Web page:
# Is mfix for Maybe impossible to be nontrivially total?

Since `Nothing >>= f = Nothing` for every `f`, the following trivial definition is suitable for `mfix`:

``````mfix _ = Nothing
``````

But this has no practical use, so we have the following nontotal definition:

``````mfix f = let a = f (unJust a) in a where
unJust (Just x) = x
unJust Nothing = errorWithoutStackTrace "mfix Maybe: Nothing"
``````

It would be nice if `mfix f` returned `Nothing` if this `let`-clause wouldn't halt. (For example, `f = Just . (1+)`)
Is this impossible because the Halting Problem is unsolvable?

One of the `MonadFix` laws says that the monadic fixpoint must coincide with the pure fixpoint when the monadic action is pure:

``````mfix (return . f) = return (fix f)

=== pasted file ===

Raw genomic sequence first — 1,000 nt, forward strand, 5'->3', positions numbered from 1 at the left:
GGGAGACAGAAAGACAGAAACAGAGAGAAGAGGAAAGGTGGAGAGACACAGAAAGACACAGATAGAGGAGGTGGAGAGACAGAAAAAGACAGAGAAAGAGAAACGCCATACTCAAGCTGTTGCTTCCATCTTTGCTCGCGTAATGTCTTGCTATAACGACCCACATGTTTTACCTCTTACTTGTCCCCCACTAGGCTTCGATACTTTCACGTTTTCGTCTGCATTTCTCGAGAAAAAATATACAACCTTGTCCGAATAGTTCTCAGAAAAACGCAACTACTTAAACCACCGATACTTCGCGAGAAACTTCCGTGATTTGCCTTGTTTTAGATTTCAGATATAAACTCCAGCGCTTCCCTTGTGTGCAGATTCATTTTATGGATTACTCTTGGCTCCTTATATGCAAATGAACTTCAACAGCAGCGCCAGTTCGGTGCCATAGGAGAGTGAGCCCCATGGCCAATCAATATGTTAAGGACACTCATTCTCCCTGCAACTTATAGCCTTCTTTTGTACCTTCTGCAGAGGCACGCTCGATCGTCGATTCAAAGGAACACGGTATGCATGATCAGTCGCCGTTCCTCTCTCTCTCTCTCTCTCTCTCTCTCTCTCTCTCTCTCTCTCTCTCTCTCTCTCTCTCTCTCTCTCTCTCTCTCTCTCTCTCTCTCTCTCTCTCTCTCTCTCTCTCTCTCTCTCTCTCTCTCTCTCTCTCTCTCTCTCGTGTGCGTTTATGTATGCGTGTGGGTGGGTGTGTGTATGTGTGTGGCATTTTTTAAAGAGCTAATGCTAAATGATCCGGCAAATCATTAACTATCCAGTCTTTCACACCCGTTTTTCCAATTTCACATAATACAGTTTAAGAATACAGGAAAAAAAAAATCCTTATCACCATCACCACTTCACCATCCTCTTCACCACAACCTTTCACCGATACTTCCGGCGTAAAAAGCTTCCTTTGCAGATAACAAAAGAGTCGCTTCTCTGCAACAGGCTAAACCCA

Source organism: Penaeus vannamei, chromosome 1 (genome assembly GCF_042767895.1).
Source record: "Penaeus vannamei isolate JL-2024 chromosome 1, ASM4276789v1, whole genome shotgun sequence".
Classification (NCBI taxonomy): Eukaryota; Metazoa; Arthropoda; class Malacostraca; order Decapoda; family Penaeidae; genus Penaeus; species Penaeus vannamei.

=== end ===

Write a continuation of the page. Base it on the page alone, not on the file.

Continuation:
``````

Because of this, the following is required:

``````mfix (Just . (1+)) = mfix (return . (1+))
= return (fix (1+))
= Just (fix (1+))
``````

And `fix (1+)` is indeed bottom. So for your proposed function, the laws specify exactly how `mfix` must behave (and it does behave this way).

Independently of whether the instance is law-abiding, we can ask whether we like the laws, or perhaps whether it might be useful to have another function, with a different name and different laws, that behaves as you propose; e.g. in particular these two calls should behave like this:

``````mfix' (Just . (1+)) = Nothing
mfix' (Just . const 1) = Just 1
``````

This is impossible to implement for exactly the reason you say: the halting problem tells us that it's not possible to know for sure whether `fix f` will loop or finish for arbitrary `f`. We can approximate this function in a variety of ways, but all will eventually fall short of perfection in this regard.